Kristian Vikernes on his blog also criticised Breivik’s use of using violence. This led some commentators and survivors of the massacre to suggest that Norway needed to take a deep look at where its society is today, and address any underlying social problems or those related to recent immigration.

Election Issue

Members of AUF (The Labour Youth Organisation) sit with guests and relatives of those who died a year ago, on Utoeya island July 22, 2012, during the one year anniversary of the twin Oslo-Utoeya massacre by self confessed killer Anders Behring Breivik.(Photo: REUTERS/Heiko Junge/NTB Scanpix)
Norway is heading for new elections in September 2013, but some survivors of the attack feel that more needs to be done to resolve problems in society

The immigration debate is featuring prominently in debates in the run-up to Norway’s September general election.

“Immigration is always a major theme in election campaigns,” said Tore Sinding Bekkedal, a member of Norway’s Labour Youth organization and a survivor of Breivik’s island massacre. He is among those who feels the immigration debate has not evolved at all, despite Breivik’s attacks.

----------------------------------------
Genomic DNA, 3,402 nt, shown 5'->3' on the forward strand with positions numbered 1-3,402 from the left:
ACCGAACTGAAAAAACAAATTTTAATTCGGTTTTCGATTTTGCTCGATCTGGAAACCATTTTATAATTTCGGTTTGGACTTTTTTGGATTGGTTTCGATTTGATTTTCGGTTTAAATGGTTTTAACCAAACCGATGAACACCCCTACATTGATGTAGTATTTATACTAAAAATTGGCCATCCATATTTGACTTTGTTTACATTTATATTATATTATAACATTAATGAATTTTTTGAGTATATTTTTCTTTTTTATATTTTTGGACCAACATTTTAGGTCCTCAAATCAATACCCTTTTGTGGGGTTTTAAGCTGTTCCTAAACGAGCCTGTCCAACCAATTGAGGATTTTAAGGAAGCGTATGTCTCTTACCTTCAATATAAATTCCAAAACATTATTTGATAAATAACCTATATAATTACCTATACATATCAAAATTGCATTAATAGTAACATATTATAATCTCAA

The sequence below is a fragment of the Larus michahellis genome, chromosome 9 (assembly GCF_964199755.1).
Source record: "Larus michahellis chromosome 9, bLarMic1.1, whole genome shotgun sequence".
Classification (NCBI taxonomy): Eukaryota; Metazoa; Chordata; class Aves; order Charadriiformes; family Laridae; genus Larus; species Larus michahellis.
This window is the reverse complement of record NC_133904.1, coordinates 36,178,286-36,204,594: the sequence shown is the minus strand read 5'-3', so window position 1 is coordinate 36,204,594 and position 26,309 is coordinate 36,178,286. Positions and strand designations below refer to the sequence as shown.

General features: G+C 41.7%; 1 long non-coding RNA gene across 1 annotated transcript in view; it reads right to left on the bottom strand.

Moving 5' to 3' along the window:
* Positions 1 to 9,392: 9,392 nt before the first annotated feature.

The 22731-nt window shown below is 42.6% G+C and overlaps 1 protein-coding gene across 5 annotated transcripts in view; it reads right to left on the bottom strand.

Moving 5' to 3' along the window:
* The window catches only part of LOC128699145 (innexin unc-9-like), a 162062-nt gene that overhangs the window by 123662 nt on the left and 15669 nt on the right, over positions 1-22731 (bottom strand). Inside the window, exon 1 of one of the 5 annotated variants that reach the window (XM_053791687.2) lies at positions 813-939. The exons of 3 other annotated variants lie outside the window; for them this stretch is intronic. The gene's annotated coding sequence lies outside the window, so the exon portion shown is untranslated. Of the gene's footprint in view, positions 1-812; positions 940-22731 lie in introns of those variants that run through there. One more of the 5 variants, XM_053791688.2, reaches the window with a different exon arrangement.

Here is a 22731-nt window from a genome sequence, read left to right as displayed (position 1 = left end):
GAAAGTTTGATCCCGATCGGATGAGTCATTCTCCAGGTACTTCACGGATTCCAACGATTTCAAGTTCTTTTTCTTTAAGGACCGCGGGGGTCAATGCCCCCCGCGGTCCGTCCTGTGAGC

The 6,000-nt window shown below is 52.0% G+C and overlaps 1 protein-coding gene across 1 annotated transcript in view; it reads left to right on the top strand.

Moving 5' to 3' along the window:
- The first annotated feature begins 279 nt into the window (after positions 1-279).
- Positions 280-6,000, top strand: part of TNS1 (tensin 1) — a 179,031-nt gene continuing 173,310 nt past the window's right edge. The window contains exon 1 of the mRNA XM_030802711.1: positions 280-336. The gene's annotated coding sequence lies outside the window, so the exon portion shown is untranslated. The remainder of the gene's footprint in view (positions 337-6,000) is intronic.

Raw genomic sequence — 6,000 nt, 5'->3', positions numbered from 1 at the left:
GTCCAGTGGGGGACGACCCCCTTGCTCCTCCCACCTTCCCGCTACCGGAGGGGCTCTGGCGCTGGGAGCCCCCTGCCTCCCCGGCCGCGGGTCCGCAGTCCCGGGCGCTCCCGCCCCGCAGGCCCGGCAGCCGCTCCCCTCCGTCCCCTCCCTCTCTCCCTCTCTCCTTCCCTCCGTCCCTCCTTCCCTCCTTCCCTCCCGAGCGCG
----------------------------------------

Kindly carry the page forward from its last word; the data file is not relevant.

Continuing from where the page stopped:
“I’m afraid not, and since immigration from Europe and the USA is considered unproblematic, we must realize that this is first and foremost a debate about ethnic and religious minorities – not about immigration per se,” Bekkedal told DW.

The latest figures show that 13 percent of Norway’s population are first-generation immigrants, the vast majority from Poland and Sweden. A new survey out this week showed an improvement in Norwegian’s attitudes to immigrants.

Nearly two years after the massacre, the new survey showed that 73 percent of Norwegians felt immigrants contributed positively to Norwegian society, up from 63 percent in 2002. In 2002, 40 percent said they would not like it if their children married an immigrant. Now, that number has fallen to 20 percent.

Society might be becoming more open, and immigration is now high on the election agenda of most politicians. But most political commentators in Norway agree that the economy will decide the final outcome, rather than the immigration issue alone.